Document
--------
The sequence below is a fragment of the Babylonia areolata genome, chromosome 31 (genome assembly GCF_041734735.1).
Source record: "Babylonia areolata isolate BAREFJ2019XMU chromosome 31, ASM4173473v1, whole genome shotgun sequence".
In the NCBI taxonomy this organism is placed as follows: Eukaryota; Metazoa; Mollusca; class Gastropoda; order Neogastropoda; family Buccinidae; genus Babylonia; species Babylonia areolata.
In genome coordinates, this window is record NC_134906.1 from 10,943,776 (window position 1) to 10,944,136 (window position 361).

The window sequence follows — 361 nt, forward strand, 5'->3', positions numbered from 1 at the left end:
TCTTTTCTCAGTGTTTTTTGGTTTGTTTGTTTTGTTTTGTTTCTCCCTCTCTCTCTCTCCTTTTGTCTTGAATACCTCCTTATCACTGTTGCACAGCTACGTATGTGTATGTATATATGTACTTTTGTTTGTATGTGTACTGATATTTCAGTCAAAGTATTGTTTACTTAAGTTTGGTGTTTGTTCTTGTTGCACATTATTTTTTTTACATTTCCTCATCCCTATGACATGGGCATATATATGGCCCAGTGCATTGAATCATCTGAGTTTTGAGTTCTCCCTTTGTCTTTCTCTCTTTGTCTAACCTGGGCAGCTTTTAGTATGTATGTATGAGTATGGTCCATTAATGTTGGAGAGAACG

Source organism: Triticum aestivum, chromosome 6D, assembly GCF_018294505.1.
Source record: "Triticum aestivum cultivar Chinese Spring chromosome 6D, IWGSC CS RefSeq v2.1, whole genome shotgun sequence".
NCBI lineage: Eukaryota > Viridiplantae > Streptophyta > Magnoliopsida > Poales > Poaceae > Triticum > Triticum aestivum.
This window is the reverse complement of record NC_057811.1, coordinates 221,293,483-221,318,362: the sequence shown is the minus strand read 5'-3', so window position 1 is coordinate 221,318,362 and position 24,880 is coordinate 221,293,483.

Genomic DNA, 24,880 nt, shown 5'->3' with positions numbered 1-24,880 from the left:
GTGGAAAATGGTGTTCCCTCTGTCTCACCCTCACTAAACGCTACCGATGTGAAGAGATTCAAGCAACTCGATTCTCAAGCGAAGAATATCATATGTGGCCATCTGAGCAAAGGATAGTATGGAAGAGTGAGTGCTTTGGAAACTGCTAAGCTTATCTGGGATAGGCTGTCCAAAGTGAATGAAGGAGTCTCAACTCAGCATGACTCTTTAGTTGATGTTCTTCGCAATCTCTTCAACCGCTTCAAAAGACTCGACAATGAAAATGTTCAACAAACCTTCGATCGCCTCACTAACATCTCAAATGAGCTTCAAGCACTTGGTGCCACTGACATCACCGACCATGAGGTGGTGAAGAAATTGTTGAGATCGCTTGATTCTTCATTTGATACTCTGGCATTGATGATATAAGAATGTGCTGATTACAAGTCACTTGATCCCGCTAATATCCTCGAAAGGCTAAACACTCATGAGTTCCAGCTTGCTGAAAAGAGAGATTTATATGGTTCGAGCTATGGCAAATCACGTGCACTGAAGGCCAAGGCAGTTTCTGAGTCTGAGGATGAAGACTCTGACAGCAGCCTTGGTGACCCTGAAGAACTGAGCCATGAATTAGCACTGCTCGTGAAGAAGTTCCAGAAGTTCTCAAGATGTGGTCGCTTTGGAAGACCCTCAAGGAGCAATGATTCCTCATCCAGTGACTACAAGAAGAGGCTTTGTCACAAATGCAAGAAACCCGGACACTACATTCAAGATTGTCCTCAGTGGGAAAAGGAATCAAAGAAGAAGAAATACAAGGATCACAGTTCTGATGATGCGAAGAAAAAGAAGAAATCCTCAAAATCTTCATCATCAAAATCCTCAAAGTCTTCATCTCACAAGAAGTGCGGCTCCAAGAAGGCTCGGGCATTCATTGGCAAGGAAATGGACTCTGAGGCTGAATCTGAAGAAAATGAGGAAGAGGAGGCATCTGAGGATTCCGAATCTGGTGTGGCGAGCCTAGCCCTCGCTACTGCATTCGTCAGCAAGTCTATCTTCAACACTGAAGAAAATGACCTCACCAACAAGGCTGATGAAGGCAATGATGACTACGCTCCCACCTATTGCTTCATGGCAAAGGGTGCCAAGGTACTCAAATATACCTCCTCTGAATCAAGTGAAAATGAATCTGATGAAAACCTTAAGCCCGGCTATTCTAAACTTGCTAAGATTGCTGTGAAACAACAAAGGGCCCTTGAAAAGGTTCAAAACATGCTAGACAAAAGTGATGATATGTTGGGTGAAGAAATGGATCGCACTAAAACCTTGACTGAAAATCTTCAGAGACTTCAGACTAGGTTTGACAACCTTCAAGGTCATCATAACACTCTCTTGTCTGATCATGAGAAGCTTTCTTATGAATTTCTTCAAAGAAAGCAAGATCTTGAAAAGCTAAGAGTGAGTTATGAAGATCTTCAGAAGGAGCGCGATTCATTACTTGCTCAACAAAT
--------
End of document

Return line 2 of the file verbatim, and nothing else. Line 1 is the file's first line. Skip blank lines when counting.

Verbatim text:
Source record: "Babylonia areolata isolate BAREFJ2019XMU chromosome 31, ASM4173473v1, whole genome shotgun sequence".